Dei Lynam grew up around sports. Her father was a basketball coach in college and in the NBA, so Dei experienced journalism first hand.
"He had a lot of good friends who were journalists," she said in class. "They were fair to him."
After growing up in the Philly region, her family moved to the West Coast. Dei wound up going to college at UCLA, where she studied psychology.
"I looked at the comm classes and everybody looked the same," she recalled. "I didn't want to be in that cookie cutter mold."
While at UCLA, she worked in the athletic department doing office work. She made valuable connections there, including with a person working at a new sports station in Los Angeles.
"I called that guy every day," Dei remembered.
Eventually, she began working for that station. That started her on her professional path in sports and journalism.
She became a producer at NBA Entertainment for a few years before becoming a sports anchor/reporter at local news stations in Madison, WI and Cincinnati.
"I was the first female weekend sports person at both places," Dei said.
She eventually wound up back in the Philadelphia region when Comcast Sportsnet launched in 1997. She's been covering the Sixers, among other things, ever since.
Here are a few things she said that stood out to me:
• Her experiences behind the scenes, including learning how to edit video, made her feel qualified to do on-camera reporting.
• When covering the Sixers, she often arrives at the arena by 10 am for morning shoot around. She'll do locker room interviews afterward, and then prep stories for the Internet. She'll do live shots for the afternoon newscasts and then return to the locker room for interviews before the game. She goes live during pre-game, then works the game and post-game reports, often ending her day after midnight. "I hope to have a glass of wine in hand by 12:30," she joked.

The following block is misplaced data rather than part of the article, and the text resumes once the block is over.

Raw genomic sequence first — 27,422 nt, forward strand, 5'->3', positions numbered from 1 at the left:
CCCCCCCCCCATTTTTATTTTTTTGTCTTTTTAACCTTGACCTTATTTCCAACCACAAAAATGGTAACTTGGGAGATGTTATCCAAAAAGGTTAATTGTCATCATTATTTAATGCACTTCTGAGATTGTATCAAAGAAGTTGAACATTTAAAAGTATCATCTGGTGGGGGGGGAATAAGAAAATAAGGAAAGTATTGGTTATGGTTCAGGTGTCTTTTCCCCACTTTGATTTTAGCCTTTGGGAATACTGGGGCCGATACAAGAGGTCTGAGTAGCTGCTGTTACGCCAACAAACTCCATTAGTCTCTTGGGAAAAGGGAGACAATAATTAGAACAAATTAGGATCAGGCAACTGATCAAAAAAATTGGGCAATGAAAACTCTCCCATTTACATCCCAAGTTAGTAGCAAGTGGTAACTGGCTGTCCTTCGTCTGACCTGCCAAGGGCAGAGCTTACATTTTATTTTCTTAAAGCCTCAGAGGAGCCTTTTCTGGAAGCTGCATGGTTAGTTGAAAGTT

• "Everything I've ever done, I've written for myself," she said. She does that because "I know it's going to be accurate," she said, and the words will sound more natural if they are written in her own voice.
• She has never had any problems being a female reporter in sports locker rooms. But being a woman in sports can be a hurdle, she said. Sometimes, women aren't considered for certain jobs that have been traditionally held by men.
• She went back to work within a few weeks after giving birth to her first child - out of loyalty to her job and because she wanted to make sure she kept her position. Dei suggested that if your employers offer three months of maternity or paternity leave, take it. You'll never get that time again.
• She began covering the Sixers around the same time Allen Iverson joined the team. They became pretty close over the years. But it was a business partnership, Dei said.
• Her news team had a conversation about reporting on the off-court antics of athletes despite potential conflicts of interest because the Sixers and Comcast were owned by the same company for a while. They decided, "If we want to be taken seriously as a news station, we have to cover the tough stuff," she said.
• She does not do selfies with the famous people she meets. "I've never gotten an autograph before in my life," she said. "I won't help my kids either."
• The industry is changing, she said. People are moving away from cable and streaming stuff. That has an impact on what gets covered in the news now.
2 years ago